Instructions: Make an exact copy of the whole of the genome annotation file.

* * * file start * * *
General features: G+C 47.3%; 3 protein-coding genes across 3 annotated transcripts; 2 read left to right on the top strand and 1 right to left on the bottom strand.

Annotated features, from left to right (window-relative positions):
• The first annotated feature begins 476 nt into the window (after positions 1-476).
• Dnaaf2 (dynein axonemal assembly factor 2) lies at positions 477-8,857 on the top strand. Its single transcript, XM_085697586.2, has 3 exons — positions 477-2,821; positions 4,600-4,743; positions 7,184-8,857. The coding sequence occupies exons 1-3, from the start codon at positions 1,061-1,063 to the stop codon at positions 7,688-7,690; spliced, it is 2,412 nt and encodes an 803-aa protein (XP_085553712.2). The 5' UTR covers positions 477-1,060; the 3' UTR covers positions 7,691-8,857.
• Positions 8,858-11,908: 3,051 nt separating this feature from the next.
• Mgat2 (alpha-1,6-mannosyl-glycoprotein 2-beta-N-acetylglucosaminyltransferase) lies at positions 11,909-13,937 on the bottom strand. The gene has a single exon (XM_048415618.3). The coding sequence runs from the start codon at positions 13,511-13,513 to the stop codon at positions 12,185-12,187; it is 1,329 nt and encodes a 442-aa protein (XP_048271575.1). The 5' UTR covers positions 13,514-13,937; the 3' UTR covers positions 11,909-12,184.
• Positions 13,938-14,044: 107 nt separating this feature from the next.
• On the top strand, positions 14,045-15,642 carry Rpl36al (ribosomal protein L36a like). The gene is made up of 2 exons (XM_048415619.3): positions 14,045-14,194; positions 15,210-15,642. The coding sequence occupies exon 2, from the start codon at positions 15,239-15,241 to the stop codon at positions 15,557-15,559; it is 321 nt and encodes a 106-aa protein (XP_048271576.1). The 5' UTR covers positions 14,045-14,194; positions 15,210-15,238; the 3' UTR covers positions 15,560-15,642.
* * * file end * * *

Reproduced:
General features: G+C 47.3%; 3 protein-coding genes across 3 annotated transcripts; 2 read left to right on the top strand and 1 right to left on the bottom strand.

Annotated features, from left to right (window-relative positions):
• The first annotated feature begins 476 nt into the window (after positions 1-476).
• Dnaaf2 (dynein axonemal assembly factor 2) lies at positions 477-8,857 on the top strand. Its single transcript, XM_085697586.2, has 3 exons — positions 477-2,821; positions 4,600-4,743; positions 7,184-8,857. The coding sequence occupies exons 1-3, from the start codon at positions 1,061-1,063 to the stop codon at positions 7,688-7,690; spliced, it is 2,412 nt and encodes an 803-aa protein (XP_085553712.2). The 5' UTR covers positions 477-1,060; the 3' UTR covers positions 7,691-8,857.
• Positions 8,858-11,908: 3,051 nt separating this feature from the next.
• Mgat2 (alpha-1,6-mannosyl-glycoprotein 2-beta-N-acetylglucosaminyltransferase) lies at positions 11,909-13,937 on the bottom strand. The gene has a single exon (XM_048415618.3). The coding sequence runs from the start codon at positions 13,511-13,513 to the stop codon at positions 12,185-12,187; it is 1,329 nt and encodes a 442-aa protein (XP_048271575.1). The 5' UTR covers positions 13,514-13,937; the 3' UTR covers positions 11,909-12,184.
• Positions 13,938-14,044: 107 nt separating this feature from the next.
• On the top strand, positions 14,045-15,642 carry Rpl36al (ribosomal protein L36a like). The gene is made up of 2 exons (XM_048415619.3): positions 14,045-14,194; positions 15,210-15,642. The coding sequence occupies exon 2, from the start codon at positions 15,239-15,241 to the stop codon at positions 15,557-15,559; it is 321 nt and encodes a 106-aa protein (XP_048271576.1). The 5' UTR covers positions 14,045-14,194; positions 15,210-15,238; the 3' UTR covers positions 15,560-15,642.